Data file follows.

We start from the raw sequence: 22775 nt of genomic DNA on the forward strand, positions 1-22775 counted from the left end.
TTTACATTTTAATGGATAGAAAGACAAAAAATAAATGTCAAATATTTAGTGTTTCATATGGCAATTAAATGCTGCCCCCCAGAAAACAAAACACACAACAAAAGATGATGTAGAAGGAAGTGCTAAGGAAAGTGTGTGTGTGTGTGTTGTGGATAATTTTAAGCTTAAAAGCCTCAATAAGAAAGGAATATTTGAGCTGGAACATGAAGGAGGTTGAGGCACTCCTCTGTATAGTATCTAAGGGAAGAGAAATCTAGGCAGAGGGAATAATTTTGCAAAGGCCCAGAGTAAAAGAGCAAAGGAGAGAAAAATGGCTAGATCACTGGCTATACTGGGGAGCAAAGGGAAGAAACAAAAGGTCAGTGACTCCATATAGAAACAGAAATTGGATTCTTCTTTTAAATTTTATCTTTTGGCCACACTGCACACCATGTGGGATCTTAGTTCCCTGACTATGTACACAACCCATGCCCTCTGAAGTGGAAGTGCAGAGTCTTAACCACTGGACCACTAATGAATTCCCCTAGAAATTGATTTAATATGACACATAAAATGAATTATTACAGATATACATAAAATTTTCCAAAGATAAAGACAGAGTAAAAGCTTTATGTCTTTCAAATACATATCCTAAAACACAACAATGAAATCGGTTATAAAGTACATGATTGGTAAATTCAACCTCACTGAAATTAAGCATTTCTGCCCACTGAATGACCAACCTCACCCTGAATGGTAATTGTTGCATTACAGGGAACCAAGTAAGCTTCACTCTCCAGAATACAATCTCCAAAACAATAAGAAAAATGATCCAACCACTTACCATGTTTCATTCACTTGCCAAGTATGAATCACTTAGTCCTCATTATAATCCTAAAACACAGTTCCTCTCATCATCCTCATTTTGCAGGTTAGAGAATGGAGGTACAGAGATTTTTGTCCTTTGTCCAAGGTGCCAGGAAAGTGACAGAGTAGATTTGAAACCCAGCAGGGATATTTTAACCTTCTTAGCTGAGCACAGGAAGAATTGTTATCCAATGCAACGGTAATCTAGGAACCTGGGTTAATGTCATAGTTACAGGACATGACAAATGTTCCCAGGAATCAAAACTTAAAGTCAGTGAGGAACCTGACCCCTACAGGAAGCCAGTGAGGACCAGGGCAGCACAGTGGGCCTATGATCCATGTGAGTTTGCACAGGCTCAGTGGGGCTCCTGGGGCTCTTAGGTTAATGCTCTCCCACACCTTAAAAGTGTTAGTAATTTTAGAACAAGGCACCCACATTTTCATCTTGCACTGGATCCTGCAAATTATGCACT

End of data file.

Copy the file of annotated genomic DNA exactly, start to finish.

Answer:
We start from the raw sequence: 22775 nt of genomic DNA on the forward strand, positions 1-22775 counted from the left end.
TTTACATTTTAATGGATAGAAAGACAAAAAATAAATGTCAAATATTTAGTGTTTCATATGGCAATTAAATGCTGCCCCCCAGAAAACAAAACACACAACAAAAGATGATGTAGAAGGAAGTGCTAAGGAAAGTGTGTGTGTGTGTGTTGTGGATAATTTTAAGCTTAAAAGCCTCAATAAGAAAGGAATATTTGAGCTGGAACATGAAGGAGGTTGAGGCACTCCTCTGTATAGTATCTAAGGGAAGAGAAATCTAGGCAGAGGGAATAATTTTGCAAAGGCCCAGAGTAAAAGAGCAAAGGAGAGAAAAATGGCTAGATCACTGGCTATACTGGGGAGCAAAGGGAAGAAACAAAAGGTCAGTGACTCCATATAGAAACAGAAATTGGATTCTTCTTTTAAATTTTATCTTTTGGCCACACTGCACACCATGTGGGATCTTAGTTCCCTGACTATGTACACAACCCATGCCCTCTGAAGTGGAAGTGCAGAGTCTTAACCACTGGACCACTAATGAATTCCCCTAGAAATTGATTTAATATGACACATAAAATGAATTATTACAGATATACATAAAATTTTCCAAAGATAAAGACAGAGTAAAAGCTTTATGTCTTTCAAATACATATCCTAAAACACAACAATGAAATCGGTTATAAAGTACATGATTGGTAAATTCAACCTCACTGAAATTAAGCATTTCTGCCCACTGAATGACCAACCTCACCCTGAATGGTAATTGTTGCATTACAGGGAACCAAGTAAGCTTCACTCTCCAGAATACAATCTCCAAAACAATAAGAAAAATGATCCAACCACTTACCATGTTTCATTCACTTGCCAAGTATGAATCACTTAGTCCTCATTATAATCCTAAAACACAGTTCCTCTCATCATCCTCATTTTGCAGGTTAGAGAATGGAGGTACAGAGATTTTTGTCCTTTGTCCAAGGTGCCAGGAAAGTGACAGAGTAGATTTGAAACCCAGCAGGGATATTTTAACCTTCTTAGCTGAGCACAGGAAGAATTGTTATCCAATGCAACGGTAATCTAGGAACCTGGGTTAATGTCATAGTTACAGGACATGACAAATGTTCCCAGGAATCAAAACTTAAAGTCAGTGAGGAACCTGACCCCTACAGGAAGCCAGTGAGGACCAGGGCAGCACAGTGGGCCTATGATCCATGTGAGTTTGCACAGGCTCAGTGGGGCTCCTGGGGCTCTTAGGTTAATGCTCTCCCACACCTTAAAAGTGTTAGTAATTTTAGAACAAGGCACCCACATTTTCATCTTGCACTGGATCCTGCAAATTATGCACT